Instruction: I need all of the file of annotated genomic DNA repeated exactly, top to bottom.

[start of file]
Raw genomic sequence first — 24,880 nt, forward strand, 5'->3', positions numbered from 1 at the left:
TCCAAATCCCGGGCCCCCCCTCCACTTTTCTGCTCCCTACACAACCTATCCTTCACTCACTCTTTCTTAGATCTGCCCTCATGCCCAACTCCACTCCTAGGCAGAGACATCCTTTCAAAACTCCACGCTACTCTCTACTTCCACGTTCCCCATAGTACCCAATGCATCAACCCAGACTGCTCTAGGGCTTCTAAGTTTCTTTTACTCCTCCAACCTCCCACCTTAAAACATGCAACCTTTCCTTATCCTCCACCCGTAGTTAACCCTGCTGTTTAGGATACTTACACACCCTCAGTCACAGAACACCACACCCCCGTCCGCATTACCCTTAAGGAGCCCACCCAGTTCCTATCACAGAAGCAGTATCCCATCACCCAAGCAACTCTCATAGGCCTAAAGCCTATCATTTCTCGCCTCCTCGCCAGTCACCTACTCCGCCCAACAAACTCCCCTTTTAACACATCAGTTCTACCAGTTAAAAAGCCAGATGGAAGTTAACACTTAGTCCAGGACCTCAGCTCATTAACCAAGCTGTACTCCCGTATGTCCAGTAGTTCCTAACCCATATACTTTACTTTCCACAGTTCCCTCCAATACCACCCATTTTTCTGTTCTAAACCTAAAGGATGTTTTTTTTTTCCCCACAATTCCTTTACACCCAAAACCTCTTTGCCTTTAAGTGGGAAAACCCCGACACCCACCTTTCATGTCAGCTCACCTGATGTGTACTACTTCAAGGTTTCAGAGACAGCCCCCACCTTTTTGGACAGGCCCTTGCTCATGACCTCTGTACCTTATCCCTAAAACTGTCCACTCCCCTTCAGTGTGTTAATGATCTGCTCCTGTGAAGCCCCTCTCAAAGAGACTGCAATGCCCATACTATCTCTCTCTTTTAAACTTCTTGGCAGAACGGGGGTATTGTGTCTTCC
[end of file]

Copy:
Raw genomic sequence first — 24,880 nt, forward strand, 5'->3', positions numbered from 1 at the left:
TCCAAATCCCGGGCCCCCCCTCCACTTTTCTGCTCCCTACACAACCTATCCTTCACTCACTCTTTCTTAGATCTGCCCTCATGCCCAACTCCACTCCTAGGCAGAGACATCCTTTCAAAACTCCACGCTACTCTCTACTTCCACGTTCCCCATAGTACCCAATGCATCAACCCAGACTGCTCTAGGGCTTCTAAGTTTCTTTTACTCCTCCAACCTCCCACCTTAAAACATGCAACCTTTCCTTATCCTCCACCCGTAGTTAACCCTGCTGTTTAGGATACTTACACACCCTCAGTCACAGAACACCACACCCCCGTCCGCATTACCCTTAAGGAGCCCACCCAGTTCCTATCACAGAAGCAGTATCCCATCACCCAAGCAACTCTCATAGGCCTAAAGCCTATCATTTCTCGCCTCCTCGCCAGTCACCTACTCCGCCCAACAAACTCCCCTTTTAACACATCAGTTCTACCAGTTAAAAAGCCAGATGGAAGTTAACACTTAGTCCAGGACCTCAGCTCATTAACCAAGCTGTACTCCCGTATGTCCAGTAGTTCCTAACCCATATACTTTACTTTCCACAGTTCCCTCCAATACCACCCATTTTTCTGTTCTAAACCTAAAGGATGTTTTTTTTTTCCCCACAATTCCTTTACACCCAAAACCTCTTTGCCTTTAAGTGGGAAAACCCCGACACCCACCTTTCATGTCAGCTCACCTGATGTGTACTACTTCAAGGTTTCAGAGACAGCCCCCACCTTTTTGGACAGGCCCTTGCTCATGACCTCTGTACCTTATCCCTAAAACTGTCCACTCCCCTTCAGTGTGTTAATGATCTGCTCCTGTGAAGCCCCTCTCAAAGAGACTGCAATGCCCATACTATCTCTCTCTTTTAAACTTCTTGGCAGAACGGGGGTATTGTGTCTTCC